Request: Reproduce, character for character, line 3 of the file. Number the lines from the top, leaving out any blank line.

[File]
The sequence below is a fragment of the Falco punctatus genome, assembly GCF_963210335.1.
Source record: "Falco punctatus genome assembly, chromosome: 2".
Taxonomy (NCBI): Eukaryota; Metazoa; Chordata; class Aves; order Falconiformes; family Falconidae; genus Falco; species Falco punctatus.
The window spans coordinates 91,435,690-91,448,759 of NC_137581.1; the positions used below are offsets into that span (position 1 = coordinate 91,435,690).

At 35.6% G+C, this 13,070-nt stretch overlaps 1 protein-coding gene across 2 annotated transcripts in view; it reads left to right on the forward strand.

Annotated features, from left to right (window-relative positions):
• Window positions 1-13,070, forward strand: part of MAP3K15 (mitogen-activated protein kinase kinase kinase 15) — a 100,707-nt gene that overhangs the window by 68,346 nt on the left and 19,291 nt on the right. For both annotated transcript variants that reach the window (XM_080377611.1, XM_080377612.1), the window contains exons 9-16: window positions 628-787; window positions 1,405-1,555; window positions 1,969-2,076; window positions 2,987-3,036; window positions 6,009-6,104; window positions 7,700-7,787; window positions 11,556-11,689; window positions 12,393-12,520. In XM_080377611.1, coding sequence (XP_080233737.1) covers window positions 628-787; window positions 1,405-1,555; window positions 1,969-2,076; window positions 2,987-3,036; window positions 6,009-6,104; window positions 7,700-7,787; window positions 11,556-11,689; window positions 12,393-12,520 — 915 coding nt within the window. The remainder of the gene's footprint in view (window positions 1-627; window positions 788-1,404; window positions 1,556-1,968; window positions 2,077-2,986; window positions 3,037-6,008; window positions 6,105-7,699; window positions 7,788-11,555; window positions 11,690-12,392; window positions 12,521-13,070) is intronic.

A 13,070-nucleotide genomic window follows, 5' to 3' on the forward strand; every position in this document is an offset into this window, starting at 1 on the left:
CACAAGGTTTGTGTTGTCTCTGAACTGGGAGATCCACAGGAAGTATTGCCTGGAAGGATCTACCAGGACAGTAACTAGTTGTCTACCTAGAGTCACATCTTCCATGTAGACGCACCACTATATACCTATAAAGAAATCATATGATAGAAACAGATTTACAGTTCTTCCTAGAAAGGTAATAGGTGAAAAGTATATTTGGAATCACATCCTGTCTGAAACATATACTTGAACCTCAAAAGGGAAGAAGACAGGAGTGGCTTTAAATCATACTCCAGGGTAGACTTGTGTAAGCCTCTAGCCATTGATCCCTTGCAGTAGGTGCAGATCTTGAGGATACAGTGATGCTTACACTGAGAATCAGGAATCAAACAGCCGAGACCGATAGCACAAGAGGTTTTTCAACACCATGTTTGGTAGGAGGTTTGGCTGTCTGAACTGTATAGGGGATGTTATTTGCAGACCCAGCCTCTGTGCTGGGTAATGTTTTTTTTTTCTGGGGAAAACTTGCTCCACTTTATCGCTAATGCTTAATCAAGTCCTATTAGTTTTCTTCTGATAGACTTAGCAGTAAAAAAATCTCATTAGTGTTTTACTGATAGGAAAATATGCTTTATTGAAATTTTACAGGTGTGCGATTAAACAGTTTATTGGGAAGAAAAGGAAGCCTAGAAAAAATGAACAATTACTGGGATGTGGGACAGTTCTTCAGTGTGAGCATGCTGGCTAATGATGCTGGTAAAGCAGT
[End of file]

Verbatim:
Taxonomy (NCBI): Eukaryota; Metazoa; Chordata; class Aves; order Falconiformes; family Falconidae; genus Falco; species Falco punctatus.